It’s spring in D.C. and time for NOSB! Finals that is. All around the “NOSB nation,” dedicated and determined high school students who won their regional National Ocean Sciences Bowl competitions are preparing for the 21st annual national Finals competition that kicks off in just over two weeks. I’m looking forward to heading to Boulder, Colorado, where our hosts at the Cooperative Institute for Research in Environmental Sciences (CIRES) at the University of Colorado Boulderare busy preparing for the arrival of all 23 teams on April 19.
The 2018 theme, Our Ocean Shaping Weather, has proved timely, as the U.S. dealt with one of the most active hurricane seasons on record, damaging wildfires, and repetitive blizzards and nor’easters, and the term bomb cyclone became a household phrase (at least on the East Coast). This topic strives to link the ocean and atmosphere in people’s minds, and our ability to better understand the complex coupling of these two fluids holds an important key to improvements in future predictive capability for our composite Earth system.
We’re not the only ones bringing the ocean science and atmospheric communities together. Our colleagues at the American Meteorological Society are hosting a forum this month, Connecting Science and Technology with Business and Public Policy, to examine policy issues across the water, weather, and climate sciences. Several ocean topics and speakers from COL organizations will be featured. From high schoolers to congressional leaders to members of the scientific community, we’re all working together to better understand our ocean and its impact on the weather we experience every day all across the world.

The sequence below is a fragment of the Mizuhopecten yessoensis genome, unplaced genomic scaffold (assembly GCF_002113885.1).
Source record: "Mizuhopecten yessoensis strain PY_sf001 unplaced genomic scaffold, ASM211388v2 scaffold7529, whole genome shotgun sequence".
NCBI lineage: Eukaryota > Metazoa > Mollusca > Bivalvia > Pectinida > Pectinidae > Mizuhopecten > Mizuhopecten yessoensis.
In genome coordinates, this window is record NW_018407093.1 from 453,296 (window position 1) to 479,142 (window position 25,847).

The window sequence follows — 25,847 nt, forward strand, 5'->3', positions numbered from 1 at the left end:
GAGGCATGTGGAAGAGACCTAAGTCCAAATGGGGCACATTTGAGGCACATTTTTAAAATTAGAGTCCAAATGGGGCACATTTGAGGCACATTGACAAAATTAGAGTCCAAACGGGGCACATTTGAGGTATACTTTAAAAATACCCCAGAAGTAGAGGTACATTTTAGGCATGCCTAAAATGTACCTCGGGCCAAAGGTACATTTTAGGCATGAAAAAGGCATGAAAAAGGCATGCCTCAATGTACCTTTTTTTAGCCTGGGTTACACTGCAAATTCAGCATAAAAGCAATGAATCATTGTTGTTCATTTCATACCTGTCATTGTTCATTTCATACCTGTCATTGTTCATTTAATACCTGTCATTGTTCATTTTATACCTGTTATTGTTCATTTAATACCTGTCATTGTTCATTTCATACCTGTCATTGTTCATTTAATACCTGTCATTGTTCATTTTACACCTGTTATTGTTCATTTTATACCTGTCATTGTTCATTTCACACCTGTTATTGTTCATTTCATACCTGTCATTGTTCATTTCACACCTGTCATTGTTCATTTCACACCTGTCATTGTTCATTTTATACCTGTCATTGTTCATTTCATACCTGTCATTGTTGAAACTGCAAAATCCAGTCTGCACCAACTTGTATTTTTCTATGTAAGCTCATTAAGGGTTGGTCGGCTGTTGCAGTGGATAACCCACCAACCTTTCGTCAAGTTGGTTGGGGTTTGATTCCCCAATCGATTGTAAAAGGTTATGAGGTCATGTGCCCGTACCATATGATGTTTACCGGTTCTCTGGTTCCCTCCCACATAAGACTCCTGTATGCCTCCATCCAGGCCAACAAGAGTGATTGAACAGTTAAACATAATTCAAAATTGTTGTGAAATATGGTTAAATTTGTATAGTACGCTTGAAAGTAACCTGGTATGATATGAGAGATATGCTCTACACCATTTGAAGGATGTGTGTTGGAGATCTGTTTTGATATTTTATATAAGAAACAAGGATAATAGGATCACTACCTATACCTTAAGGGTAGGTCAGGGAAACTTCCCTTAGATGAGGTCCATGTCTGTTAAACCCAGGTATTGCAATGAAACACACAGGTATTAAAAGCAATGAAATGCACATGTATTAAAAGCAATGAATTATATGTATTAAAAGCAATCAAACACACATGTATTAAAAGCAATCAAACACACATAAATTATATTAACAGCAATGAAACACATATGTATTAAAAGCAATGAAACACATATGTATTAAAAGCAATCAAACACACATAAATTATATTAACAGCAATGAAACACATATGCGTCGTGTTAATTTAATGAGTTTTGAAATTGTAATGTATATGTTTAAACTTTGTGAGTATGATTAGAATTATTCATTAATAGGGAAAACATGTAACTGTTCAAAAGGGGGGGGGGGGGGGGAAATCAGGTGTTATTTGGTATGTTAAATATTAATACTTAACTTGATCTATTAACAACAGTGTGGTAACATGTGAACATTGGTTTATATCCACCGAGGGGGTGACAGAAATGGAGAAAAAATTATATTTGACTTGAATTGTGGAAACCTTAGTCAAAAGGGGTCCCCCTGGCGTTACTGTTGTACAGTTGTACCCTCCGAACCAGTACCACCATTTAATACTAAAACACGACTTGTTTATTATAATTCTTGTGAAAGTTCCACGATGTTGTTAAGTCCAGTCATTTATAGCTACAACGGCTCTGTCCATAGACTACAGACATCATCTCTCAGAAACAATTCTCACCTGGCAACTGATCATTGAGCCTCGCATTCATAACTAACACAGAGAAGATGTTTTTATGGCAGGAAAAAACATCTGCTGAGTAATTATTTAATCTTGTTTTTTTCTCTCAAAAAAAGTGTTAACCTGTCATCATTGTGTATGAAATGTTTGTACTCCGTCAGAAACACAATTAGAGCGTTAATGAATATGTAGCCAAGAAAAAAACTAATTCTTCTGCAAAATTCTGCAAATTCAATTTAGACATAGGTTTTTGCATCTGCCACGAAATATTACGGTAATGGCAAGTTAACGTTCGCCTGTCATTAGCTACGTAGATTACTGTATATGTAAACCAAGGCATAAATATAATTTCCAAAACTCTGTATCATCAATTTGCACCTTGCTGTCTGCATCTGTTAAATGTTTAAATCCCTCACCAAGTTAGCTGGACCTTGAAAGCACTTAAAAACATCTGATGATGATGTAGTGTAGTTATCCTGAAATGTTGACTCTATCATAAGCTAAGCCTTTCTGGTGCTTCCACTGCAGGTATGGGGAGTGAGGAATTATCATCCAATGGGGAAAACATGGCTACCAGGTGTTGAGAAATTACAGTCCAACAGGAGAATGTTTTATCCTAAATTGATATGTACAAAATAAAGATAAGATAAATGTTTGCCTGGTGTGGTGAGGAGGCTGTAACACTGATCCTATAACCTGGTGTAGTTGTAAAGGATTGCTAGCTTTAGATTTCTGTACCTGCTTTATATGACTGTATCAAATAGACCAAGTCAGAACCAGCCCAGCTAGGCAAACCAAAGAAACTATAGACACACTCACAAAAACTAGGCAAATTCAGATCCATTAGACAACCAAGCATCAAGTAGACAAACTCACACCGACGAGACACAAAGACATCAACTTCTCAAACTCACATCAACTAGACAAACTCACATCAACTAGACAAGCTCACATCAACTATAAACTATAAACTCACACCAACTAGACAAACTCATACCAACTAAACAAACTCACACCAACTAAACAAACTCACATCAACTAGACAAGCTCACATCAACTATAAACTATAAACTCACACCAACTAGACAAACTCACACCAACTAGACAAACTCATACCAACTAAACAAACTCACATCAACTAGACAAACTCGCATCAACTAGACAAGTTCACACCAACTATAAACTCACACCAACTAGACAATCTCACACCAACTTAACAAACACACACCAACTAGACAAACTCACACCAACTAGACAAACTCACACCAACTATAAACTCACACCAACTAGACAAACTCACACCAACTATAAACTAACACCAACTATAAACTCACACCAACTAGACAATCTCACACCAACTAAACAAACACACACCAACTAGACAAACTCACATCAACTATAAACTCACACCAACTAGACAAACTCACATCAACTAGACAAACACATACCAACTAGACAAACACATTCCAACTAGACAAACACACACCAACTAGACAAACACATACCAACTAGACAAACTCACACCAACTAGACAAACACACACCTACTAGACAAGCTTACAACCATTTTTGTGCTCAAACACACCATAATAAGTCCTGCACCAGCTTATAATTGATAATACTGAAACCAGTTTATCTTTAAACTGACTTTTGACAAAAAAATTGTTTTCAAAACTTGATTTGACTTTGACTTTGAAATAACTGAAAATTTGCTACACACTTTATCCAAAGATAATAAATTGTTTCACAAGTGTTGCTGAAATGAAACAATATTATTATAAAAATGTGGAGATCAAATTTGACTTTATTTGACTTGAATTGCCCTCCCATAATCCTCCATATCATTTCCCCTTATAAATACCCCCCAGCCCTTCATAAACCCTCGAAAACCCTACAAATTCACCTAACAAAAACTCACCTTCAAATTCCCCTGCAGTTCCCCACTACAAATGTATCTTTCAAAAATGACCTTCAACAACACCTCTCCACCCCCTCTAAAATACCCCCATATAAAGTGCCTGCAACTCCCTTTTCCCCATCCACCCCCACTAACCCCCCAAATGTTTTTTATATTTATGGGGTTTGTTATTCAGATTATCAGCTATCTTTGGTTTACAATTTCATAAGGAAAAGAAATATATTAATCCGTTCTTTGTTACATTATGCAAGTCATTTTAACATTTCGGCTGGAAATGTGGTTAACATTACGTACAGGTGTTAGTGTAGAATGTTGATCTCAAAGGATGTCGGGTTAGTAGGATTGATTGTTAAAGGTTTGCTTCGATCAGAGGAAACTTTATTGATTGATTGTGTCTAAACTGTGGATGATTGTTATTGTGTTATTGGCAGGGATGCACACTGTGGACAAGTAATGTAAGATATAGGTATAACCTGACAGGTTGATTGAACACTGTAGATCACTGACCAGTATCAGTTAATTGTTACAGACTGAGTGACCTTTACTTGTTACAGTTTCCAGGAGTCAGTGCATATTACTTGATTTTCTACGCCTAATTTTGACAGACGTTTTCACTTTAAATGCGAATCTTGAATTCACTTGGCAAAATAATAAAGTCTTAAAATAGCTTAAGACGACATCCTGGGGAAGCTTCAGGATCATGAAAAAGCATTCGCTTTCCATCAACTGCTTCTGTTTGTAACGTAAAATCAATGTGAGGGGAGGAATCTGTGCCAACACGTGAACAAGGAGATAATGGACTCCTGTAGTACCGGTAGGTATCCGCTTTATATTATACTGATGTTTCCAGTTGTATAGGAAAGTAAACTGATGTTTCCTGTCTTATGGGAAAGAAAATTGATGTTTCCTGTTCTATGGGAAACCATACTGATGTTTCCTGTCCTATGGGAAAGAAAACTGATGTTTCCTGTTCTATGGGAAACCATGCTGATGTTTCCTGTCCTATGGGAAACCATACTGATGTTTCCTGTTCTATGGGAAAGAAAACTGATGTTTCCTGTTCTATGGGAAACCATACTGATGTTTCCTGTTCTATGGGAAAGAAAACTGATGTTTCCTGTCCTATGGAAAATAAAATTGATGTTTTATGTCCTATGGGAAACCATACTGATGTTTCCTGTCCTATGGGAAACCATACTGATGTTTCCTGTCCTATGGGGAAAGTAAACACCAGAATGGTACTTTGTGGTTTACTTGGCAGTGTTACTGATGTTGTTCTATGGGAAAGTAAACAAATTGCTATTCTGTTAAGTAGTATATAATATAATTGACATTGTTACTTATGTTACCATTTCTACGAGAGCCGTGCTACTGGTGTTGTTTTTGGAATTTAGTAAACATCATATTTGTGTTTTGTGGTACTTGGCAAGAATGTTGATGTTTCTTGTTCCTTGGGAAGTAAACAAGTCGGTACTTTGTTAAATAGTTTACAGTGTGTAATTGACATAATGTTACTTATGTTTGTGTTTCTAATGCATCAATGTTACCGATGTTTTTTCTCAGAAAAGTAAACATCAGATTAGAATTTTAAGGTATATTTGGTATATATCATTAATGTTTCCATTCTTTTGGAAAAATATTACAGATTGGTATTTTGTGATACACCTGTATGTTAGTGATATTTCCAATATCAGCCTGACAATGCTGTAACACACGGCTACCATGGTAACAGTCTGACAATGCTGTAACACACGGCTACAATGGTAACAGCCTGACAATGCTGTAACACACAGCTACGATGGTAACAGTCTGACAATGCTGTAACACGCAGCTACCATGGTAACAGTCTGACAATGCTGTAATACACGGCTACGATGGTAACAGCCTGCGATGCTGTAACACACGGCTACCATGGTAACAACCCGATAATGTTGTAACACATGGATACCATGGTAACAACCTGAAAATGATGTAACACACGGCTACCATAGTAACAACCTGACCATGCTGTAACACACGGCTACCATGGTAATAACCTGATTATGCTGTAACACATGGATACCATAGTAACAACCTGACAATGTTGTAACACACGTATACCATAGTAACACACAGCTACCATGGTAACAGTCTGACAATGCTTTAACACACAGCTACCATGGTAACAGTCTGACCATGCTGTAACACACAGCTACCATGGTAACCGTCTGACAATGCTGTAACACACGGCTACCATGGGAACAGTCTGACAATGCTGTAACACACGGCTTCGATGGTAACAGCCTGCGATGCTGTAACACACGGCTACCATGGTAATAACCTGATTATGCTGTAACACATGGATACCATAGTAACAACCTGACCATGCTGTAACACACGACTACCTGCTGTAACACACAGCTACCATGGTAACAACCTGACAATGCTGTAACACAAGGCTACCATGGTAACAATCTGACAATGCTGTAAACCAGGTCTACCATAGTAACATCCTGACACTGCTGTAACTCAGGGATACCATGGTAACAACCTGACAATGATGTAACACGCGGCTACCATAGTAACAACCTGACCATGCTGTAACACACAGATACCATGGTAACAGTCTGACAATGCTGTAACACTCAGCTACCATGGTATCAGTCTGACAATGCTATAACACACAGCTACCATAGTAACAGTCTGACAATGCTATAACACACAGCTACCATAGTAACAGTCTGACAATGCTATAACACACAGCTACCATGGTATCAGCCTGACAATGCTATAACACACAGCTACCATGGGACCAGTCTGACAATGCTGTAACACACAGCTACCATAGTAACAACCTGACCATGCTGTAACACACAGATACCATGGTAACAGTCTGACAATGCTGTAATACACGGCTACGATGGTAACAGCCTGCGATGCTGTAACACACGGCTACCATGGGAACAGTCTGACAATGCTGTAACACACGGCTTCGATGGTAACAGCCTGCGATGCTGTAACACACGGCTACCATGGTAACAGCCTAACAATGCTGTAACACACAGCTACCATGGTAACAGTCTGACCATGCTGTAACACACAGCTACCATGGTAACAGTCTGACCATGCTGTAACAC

RADM Jonathan W. White, USN (ret.)
President and CEO
Consortium for Ocean Leadership
Ice Cores Show Greenland’s Melting Is Unprecedented In At Least Four Centuries
Scientists who crossed western Greenland with a fleet of snowmobiles, pulling up long cylinders of ice at camps a little more than a mile above sea level, have found evidence that the vast sheet of ice is melting faster than at any time in the past 450 years at least — and possibly much longer than that. That’s worrisome, because the snow that has fallen on the island over millennia — now compacted into ice — could raise sea levels by 20 feet if it completely melted. The new research, by scientists at Dartmouth College and three other U.S. universities (Boise State University, University of Alaska at Fairbanks and University of Maine), captures how unusual these levels of Greenland melt are in the context of recent Earth history.
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